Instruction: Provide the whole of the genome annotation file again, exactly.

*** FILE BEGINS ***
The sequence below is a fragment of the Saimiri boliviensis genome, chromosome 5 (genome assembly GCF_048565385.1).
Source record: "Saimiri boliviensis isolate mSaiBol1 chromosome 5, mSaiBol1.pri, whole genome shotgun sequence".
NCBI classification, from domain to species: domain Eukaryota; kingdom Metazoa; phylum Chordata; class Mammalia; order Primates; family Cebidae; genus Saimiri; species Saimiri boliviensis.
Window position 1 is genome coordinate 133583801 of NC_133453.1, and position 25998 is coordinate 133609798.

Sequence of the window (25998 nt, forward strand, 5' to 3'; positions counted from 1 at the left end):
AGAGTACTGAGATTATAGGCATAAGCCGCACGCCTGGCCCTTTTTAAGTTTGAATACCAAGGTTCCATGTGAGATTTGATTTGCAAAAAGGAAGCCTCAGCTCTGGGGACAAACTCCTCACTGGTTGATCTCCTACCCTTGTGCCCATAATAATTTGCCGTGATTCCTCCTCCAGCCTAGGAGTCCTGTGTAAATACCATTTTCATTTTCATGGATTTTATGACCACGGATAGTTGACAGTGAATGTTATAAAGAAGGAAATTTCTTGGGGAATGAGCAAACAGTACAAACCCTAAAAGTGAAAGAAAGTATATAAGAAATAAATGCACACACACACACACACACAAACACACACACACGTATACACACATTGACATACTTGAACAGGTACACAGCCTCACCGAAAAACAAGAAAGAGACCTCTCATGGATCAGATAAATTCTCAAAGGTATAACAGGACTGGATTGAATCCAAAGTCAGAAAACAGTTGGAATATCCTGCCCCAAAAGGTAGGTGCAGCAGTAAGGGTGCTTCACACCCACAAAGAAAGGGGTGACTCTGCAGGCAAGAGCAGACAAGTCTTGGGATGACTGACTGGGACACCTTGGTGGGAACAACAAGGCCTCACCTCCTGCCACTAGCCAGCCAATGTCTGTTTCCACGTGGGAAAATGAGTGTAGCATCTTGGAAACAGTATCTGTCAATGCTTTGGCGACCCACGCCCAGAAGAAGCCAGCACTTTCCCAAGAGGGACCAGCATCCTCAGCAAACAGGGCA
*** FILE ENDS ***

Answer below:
The sequence below is a fragment of the Saimiri boliviensis genome, chromosome 5 (genome assembly GCF_048565385.1).
Source record: "Saimiri boliviensis isolate mSaiBol1 chromosome 5, mSaiBol1.pri, whole genome shotgun sequence".
NCBI classification, from domain to species: domain Eukaryota; kingdom Metazoa; phylum Chordata; class Mammalia; order Primates; family Cebidae; genus Saimiri; species Saimiri boliviensis.
Window position 1 is genome coordinate 133583801 of NC_133453.1, and position 25998 is coordinate 133609798.

Sequence of the window (25998 nt, forward strand, 5' to 3'; positions counted from 1 at the left end):
AGAGTACTGAGATTATAGGCATAAGCCGCACGCCTGGCCCTTTTTAAGTTTGAATACCAAGGTTCCATGTGAGATTTGATTTGCAAAAAGGAAGCCTCAGCTCTGGGGACAAACTCCTCACTGGTTGATCTCCTACCCTTGTGCCCATAATAATTTGCCGTGATTCCTCCTCCAGCCTAGGAGTCCTGTGTAAATACCATTTTCATTTTCATGGATTTTATGACCACGGATAGTTGACAGTGAATGTTATAAAGAAGGAAATTTCTTGGGGAATGAGCAAACAGTACAAACCCTAAAAGTGAAAGAAAGTATATAAGAAATAAATGCACACACACACACACACACAAACACACACACACGTATACACACATTGACATACTTGAACAGGTACACAGCCTCACCGAAAAACAAGAAAGAGACCTCTCATGGATCAGATAAATTCTCAAAGGTATAACAGGACTGGATTGAATCCAAAGTCAGAAAACAGTTGGAATATCCTGCCCCAAAAGGTAGGTGCAGCAGTAAGGGTGCTTCACACCCACAAAGAAAGGGGTGACTCTGCAGGCAAGAGCAGACAAGTCTTGGGATGACTGACTGGGACACCTTGGTGGGAACAACAAGGCCTCACCTCCTGCCACTAGCCAGCCAATGTCTGTTTCCACGTGGGAAAATGAGTGTAGCATCTTGGAAACAGTATCTGTCAATGCTTTGGCGACCCACGCCCAGAAGAAGCCAGCACTTTCCCAAGAGGGACCAGCATCCTCAGCAAACAGGGCA